This breed is long and low but with a well muscled body that clears the ground. The front feet should be broad, big and well arched and the jaw should be powerful with strong teeth. If the breed has an excessively long back it can lead to problems with back disease so ensure the ribs extend well back. The head should be long and tapered and the eyes should be almond shaped and dark in colour. The ears are long, high set and rounded at the tip.


The coat of the Miniature-wired variety should be short, straight and harsh with a dense undercoat. The chin should have a beard, the eyebrows are bushy and the hair on the ears is almost smooth. The coat texture can vary but most wire coats will need to be hand stripped a couple of times a year.


The coat comes in black and tan, red (ranging from cream to shaded red), chocolate and tan and silver dapple.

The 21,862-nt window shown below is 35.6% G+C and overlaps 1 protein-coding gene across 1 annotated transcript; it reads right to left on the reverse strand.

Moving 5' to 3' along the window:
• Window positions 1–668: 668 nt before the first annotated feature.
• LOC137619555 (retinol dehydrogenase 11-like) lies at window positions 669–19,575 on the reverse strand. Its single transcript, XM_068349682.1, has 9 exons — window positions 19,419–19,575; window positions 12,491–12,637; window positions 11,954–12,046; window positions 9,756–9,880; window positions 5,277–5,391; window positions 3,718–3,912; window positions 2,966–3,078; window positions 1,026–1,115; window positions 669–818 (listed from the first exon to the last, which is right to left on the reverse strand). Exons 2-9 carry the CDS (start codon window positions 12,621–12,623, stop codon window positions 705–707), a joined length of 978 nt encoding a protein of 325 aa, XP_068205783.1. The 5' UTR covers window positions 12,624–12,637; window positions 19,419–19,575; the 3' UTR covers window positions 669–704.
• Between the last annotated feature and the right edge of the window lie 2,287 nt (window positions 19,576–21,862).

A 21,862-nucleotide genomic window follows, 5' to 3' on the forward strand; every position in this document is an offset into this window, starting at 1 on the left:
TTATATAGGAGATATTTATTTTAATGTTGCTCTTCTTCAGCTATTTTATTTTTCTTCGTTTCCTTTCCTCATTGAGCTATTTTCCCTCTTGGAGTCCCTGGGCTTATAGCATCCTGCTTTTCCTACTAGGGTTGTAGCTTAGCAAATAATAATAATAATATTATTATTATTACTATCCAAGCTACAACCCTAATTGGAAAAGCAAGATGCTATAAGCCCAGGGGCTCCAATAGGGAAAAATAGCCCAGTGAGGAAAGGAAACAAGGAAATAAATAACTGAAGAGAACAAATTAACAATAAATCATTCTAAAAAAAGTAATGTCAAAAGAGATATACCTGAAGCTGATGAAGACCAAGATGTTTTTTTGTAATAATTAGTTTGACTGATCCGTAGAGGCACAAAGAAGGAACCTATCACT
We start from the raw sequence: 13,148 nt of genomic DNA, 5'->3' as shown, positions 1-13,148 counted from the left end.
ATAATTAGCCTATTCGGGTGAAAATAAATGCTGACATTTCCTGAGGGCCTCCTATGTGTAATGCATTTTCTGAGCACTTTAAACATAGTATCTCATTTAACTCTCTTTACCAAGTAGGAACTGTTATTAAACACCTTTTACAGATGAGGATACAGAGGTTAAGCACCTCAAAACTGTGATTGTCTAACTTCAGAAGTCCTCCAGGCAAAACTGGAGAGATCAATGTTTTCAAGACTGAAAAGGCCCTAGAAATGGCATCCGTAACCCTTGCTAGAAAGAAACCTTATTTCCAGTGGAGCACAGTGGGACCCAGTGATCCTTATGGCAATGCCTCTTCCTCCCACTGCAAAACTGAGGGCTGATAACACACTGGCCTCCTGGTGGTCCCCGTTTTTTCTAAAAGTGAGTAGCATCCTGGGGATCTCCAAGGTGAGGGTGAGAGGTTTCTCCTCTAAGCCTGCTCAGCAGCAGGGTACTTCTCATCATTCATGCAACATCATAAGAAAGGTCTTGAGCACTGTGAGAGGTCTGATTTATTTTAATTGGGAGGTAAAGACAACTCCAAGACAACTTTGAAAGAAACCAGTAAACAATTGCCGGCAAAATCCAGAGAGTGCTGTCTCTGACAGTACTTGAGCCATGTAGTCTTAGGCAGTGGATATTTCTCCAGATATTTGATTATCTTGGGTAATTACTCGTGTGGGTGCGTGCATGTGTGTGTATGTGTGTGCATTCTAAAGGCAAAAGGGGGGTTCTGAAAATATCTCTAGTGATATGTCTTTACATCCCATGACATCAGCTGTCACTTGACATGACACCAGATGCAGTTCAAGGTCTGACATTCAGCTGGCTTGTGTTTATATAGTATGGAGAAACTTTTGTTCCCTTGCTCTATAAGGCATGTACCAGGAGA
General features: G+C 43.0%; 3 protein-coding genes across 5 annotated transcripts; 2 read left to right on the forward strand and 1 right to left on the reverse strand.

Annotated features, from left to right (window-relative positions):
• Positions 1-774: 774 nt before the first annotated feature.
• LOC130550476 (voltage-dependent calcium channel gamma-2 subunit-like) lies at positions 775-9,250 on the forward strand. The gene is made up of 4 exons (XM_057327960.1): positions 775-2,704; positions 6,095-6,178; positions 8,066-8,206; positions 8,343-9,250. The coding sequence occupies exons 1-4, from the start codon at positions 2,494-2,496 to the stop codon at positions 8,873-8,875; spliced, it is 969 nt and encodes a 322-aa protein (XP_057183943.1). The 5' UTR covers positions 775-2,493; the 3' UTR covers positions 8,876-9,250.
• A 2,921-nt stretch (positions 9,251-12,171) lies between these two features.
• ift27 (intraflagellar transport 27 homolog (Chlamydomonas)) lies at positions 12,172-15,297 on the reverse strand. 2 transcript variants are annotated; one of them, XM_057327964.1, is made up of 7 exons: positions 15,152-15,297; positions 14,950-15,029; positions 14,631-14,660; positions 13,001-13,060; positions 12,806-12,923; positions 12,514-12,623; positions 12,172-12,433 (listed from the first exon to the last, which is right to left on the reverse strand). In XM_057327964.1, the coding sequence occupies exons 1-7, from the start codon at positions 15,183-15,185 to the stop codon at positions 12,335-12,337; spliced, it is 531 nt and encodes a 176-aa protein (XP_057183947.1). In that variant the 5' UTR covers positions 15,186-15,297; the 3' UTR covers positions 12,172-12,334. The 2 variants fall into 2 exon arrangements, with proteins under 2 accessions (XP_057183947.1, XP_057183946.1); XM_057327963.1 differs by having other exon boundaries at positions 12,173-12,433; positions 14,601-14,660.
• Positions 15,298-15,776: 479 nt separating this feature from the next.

This breed is intelligent and independent with a mind of its own which can make training difficult. They require firm, consistent training to overcome their natural tendency to dominate. If unfairly treated this breed has a tendency to sulk at length. Early socialisation is required to help them get used to children, strangers and other animals as they are less friendly with strangers. They can be difficult to house train and patience and consistency is required in this area.